Hospital rejects surgery patients
April 3, 2010
WESTMEAD HOSPITAL is cancelling surgery at four times the rate the Health Department considers acceptable, and waiting times are so long some surgeons are refusing to add new patients to their operating lists. About 8 per cent of elective surgery patients at the flagship Sydney University teaching hospital had their operation cancelled on the day of surgery, due to a shortage of post-surgical beds. This was often after fasting and being prepared for theatre, said John Fletcher, chairman of the hospital's surgery division.
This did not include the many patients told not to come to hospital days before their scheduled operation. Those cancellations - which Professor Fletcher said affected up to half of patients for some types of surgery - were not formally recorded.
Population growth, a jump in the proportion of emergency admissions last year from 41 to 45 per cent of all surgery, the designation of Westmead as a major trauma treatment centre, and the rigid enforcement of unrealistic bed budgets were behind the worsening shortage of beds for non-emergency surgery, he said.
Hospitals in western Sydney have suffered staff freezes and bed cuts due to debts that last year reached $26 million. Doctors insist the quality of treatment at Westmead remains excellent, but they are frustrated they cannot accept more patients.The neurosurgeon Brian Owler said he was under pressure from managers to schedule operations that had virtually no chance of taking place on the nominated day, but had begun to refuse.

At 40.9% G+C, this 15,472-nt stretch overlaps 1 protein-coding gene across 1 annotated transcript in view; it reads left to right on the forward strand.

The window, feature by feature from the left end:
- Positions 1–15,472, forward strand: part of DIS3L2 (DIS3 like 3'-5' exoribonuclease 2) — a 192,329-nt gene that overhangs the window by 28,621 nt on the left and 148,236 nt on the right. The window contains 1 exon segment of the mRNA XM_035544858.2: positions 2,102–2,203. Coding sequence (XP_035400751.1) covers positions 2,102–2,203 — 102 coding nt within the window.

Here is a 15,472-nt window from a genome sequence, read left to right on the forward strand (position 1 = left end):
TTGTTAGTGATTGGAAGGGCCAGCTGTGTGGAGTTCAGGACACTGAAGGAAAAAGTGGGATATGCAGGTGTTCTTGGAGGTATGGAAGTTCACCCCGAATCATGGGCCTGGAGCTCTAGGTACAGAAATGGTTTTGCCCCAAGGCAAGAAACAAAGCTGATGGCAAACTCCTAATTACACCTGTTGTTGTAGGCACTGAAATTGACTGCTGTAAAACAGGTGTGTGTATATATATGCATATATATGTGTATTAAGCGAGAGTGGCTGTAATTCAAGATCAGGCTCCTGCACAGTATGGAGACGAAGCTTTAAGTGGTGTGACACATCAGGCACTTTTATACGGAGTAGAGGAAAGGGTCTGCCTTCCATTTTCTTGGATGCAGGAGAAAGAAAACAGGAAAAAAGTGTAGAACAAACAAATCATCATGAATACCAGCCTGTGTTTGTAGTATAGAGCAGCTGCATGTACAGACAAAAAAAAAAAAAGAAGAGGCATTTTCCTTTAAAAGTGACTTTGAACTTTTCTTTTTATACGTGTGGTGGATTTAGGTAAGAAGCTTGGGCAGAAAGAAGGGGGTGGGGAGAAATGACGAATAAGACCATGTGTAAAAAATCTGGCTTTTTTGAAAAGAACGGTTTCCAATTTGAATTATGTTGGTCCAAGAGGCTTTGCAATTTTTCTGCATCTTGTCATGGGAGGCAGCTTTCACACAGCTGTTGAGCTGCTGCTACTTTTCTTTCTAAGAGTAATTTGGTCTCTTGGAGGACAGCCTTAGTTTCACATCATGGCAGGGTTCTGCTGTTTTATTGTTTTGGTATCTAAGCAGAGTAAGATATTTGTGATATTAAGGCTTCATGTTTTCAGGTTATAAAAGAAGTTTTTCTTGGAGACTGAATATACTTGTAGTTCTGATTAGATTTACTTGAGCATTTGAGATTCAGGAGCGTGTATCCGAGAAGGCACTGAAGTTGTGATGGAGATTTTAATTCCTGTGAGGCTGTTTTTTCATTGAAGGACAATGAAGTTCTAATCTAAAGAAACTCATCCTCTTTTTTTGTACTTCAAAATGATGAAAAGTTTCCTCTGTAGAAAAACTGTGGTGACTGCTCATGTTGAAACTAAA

''I think it's unfair to patients when the possibility of them being operated on that date is extremely small,'' he said. ''People arrange their lives around it. They take holidays and get relatives to fly interstate to look after them.'' Associate Professor Owler, the Australian Medical Association's NSW councillor for surgeons, said many patients in so-called category 2 - whose procedure should be performed within 90 days - were waiting much longer, sometimes with disabling spinal conditions.
''People suffer pain and numbness and they can't walk,'' he said. ''If they get [high blood pressure] because they can't exercise, that compounds the problem.''
Patrick Cregan, the chairman of NSW Health's Surgical Services Taskforce, said same-day cancellations in western Sydney were about twice the state averag
e, and much higher than the 2 per cent maximum set by NSW Health.
''The fundamental problem is that [the area] doesn't have the resources it needs,'' he said. Peter Klineberg, chairman of Westmead's medical staff council, said the 854-bed hospital - the state's largest - was effectively capped at 17 elective surgery patients a day who would require an overnight stay.
This was in addition to gynaecology and cardiac patients who are accommodated in separate wards, and day-surgery patients. The hospital could perform almost twice as many operations if beds were available. Under the state trauma plan released on March 1, Westmead would receive a greater proportion of severely injured patients.
Dr Klineberg said this would exacerbate bed shortages. A spokeswoman for Sydney West Area Health Service said it was too early to know the impact of the trauma changes. She said Westmead was meeting elective surgery targets and in the period to last December 90 per cent of patients had their operation on time.